Robin Thomas reckons he has one of the best jobs in the country.

As the QEII National Trust's coastal Otago area representative, Mr Thomas gets to visit "really special places" on private land throughout his patch.

Those landowners were justifiably proud of what had been achieved on their properties and keen to show him around, he said.

The QEII National Trust is an independent charitable trust that partners with private landowners to protect natural and cultural heritage sites on their land with covenants.

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A covenant is an agreement between the trust and the landowner to protect the land forever. The landowner continues to own and manage the protected land, and the covenant and protection stay on the land, even when the property is sold.

There are now more than 4400 protected areas throughout New Zealand, ranging from small backyard patches to large swathes of high country land, protecting more than 180,000ha of private land.

Mr Thomas recently hosted an informal gathering at his Strath Taieri property and more than 70 people turned up, from the southern end of the Catlins through to North Otago, the Otago Peninsula and "everywhere in between".

The intention was to be an informal opportunity for networking and giving people who had covenants the chance to talk to each other, as they sometimes did not get a chance to network with other covenanters, he said.

For those thinking about getting a covenant, or who had recently got one, it also gave them a chance to talk to those with experience.

Specialist native plant nursery propagator Anita Pillai provided advice on eco-sourcing or propagating native plants. There were also predator traps on display for anyone wanting to explore options.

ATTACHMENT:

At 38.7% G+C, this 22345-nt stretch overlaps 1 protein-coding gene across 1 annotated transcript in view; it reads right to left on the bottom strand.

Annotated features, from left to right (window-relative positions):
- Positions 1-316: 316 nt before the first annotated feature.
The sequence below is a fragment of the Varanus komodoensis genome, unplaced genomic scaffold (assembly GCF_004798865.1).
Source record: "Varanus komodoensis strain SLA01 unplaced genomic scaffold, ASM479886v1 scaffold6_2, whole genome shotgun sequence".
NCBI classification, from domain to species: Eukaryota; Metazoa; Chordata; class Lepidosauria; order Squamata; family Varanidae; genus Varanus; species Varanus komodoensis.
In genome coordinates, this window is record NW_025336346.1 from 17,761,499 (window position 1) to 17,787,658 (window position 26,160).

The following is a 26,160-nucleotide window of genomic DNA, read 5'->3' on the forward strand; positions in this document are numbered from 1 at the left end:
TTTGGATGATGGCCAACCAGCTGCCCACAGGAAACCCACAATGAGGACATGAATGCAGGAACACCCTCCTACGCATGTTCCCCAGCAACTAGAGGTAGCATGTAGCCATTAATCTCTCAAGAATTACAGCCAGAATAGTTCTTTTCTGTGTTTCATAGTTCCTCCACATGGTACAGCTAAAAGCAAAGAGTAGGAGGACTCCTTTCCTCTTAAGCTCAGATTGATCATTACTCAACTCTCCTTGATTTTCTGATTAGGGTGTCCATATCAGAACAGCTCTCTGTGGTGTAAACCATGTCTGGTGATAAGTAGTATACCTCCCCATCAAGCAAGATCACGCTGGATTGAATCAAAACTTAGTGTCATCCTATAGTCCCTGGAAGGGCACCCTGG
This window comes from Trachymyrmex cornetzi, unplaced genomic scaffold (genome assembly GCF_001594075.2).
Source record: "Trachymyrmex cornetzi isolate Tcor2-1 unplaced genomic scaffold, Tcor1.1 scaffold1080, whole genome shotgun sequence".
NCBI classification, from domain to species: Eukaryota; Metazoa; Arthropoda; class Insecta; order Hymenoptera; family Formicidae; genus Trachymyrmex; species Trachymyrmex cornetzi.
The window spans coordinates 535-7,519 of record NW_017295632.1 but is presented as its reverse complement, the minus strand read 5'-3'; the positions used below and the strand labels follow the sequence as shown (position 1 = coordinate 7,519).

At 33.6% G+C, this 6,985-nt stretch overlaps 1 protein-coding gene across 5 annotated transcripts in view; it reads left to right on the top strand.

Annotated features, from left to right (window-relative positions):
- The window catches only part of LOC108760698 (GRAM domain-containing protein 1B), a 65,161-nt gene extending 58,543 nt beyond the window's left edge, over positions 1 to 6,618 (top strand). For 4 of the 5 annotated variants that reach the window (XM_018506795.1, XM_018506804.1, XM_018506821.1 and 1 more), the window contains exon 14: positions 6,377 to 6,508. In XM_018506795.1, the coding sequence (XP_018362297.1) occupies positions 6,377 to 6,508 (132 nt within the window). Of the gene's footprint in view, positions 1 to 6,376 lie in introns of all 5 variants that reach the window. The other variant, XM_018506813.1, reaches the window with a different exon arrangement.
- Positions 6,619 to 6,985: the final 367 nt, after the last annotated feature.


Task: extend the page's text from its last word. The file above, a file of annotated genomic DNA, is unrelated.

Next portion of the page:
There was a "huge" level of interest in the covenant process, something Mr Thomas attributed to a general awareness of the options that were available, and a desire by people wanting to see areas of interest protected in perpetuity.

"Landowners these days want to be seen to be engaged in protecting areas that are vulnerable or unique or special," he said.

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There were many landowners with "little patches" on their property that they already looked after, whether it was bush or wetlands or "whatever", and it came to a point that they wondered what would happen in the future.

They wanted to see it protected in perpetuity and the work they had done recognised in the long-term, Mr Thomas said.

There were some "absolute jewels" within his Otago patch, including sites that were home to the Eldon's galaxias, one of New Zealand's rarest freshwater fish, which were found in eastern areas of Otago.

They lived in small tributaries of the Taieri, Waipori and Tokomairaro rivers, draining from the Lammerlaw range, downstream of Lake Mahinerangi.

Other sites had rare species, such as various geckos and skinks, as well as those with vegetation itself. A salt meadow just north of Dunedin was a "magnificent area".

What was very important was that it stayed private land, he said.

"It's their [the landowners] land, it's not QEII, Crown or Government, it remains their land."

The majority of landowners were happy for people to visit but the covenant did not give an inherent right of access to the public.